Mark La Monica is the deputy sports editor for cross media at Newsday and writes about mixed martial
Two of those eyeballs will belong to a man whose job it is to test the condition of that knee.
Lungs will expand and then hold that extra air momentarily the first time Carlos Condit's forward-swinging leg moves in the direction of Georges St-Pierre's surgically repaired knee at a rapid speed.
Such a reaction can be considered expected, even fair, as St-Pierre returns to live mixed martial arts fighting at UFC 154. It is his first fight in 586 days. A torn ACL did something no fighter since Long Island's Matt Serra in 2007 could do: stop GSP.
But the true welterweight champion is back to unify the title with interim champion Condit, the very talented fighter who has sat atop another man's kingdom as if he were a principle character in "Game of Thrones."
St-Pierre went through extensive rehab, says his knee is 100 percent and he's a better-conditioned athlete because of it.
But rehabbing a torn ACL is a long and arduous process. Six months to a year is the typical period for full recovery. Many athletes say it takes a second year before they feel "right."
GSP had his doubts early on.
"When I first got back, I was sparring with guys, very lightweight people and I got tired after one round, exhausted," St-Pierre said. "I had to step out of the training because I was getting my [butt] kicked."
GSP was used to having his body do what his mind tells it to do. That's part of how he has amassed a 22-2 career record and six straight title defenses.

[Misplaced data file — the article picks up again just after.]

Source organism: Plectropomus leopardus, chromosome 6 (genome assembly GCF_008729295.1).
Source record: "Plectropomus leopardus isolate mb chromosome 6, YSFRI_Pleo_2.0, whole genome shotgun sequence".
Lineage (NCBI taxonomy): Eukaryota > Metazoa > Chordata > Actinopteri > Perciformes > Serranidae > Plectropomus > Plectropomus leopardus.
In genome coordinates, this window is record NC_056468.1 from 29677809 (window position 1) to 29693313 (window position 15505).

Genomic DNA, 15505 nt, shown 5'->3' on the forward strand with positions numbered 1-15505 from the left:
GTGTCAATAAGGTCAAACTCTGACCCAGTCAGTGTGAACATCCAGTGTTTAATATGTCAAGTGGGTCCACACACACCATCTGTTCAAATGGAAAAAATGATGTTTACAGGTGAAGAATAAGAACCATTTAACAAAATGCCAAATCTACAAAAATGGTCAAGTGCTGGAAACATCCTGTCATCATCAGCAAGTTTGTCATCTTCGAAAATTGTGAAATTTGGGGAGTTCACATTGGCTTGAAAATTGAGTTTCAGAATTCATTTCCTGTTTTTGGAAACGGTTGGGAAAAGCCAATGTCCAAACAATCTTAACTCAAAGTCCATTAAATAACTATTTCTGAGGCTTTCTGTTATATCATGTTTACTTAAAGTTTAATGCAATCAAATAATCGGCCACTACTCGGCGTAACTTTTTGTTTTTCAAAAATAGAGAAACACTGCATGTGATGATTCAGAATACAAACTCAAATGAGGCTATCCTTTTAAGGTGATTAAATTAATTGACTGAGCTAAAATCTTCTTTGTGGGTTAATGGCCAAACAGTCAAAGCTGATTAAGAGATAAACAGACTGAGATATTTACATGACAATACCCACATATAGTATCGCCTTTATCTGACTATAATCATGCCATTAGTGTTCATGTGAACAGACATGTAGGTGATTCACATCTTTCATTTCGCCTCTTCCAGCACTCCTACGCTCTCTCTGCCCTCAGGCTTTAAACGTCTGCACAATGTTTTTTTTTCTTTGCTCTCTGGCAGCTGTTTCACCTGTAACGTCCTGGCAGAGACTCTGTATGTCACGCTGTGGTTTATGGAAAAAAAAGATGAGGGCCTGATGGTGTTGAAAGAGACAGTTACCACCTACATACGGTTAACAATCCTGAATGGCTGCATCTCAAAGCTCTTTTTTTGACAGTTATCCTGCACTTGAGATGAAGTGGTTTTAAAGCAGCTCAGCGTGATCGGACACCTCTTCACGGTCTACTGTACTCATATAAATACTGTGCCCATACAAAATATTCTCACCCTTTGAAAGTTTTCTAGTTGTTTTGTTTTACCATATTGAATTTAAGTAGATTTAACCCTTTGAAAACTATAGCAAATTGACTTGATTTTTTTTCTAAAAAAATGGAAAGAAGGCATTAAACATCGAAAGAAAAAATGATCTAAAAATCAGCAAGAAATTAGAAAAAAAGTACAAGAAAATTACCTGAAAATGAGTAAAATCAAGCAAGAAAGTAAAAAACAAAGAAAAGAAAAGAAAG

Even a supremely conditioned athlete such as GSP had to learn that the body must heal.
"I used to have the mentality before when I was I training that more is better, but I realized smarter is better," St-Pierre said. "Recuperation is part of the training. I realized I needed to listen to my body more."
The anterior cruciate ligament is the great equalizer among athletes. No matter how big, strong, quick or agile an athlete is, when the ligament that stabilizes the knee and helps connect the femur and tibia tears, they all fall.
"I'm a very proud person," St-Pierre said. "It was hard on my ego. I used to be the dominant guy and now I'm getting beat up by the smaller guy, not even professional level sometimes. Everybody was looking at me and I could see some people were like 'He's never going to come back the same.' "
St-Pierre is a meticulous trainer and fighter, always searching for perfection. He always says his next opponent is the toughest opponent he's ever faced. So when the 31-year-old champion from Montreal winds up on the losing end of a sparring round in a gym against someone whose name may never be known outside of his home and gym, crisis mode begins. Time fixes that, though, as GSP has learned.
"When you haven't done this for a long time, you lose your efficiency and that's what happened to me. I got very tired very fast," St-Pierre said. "You need to go through that. You need a force of character to push through it."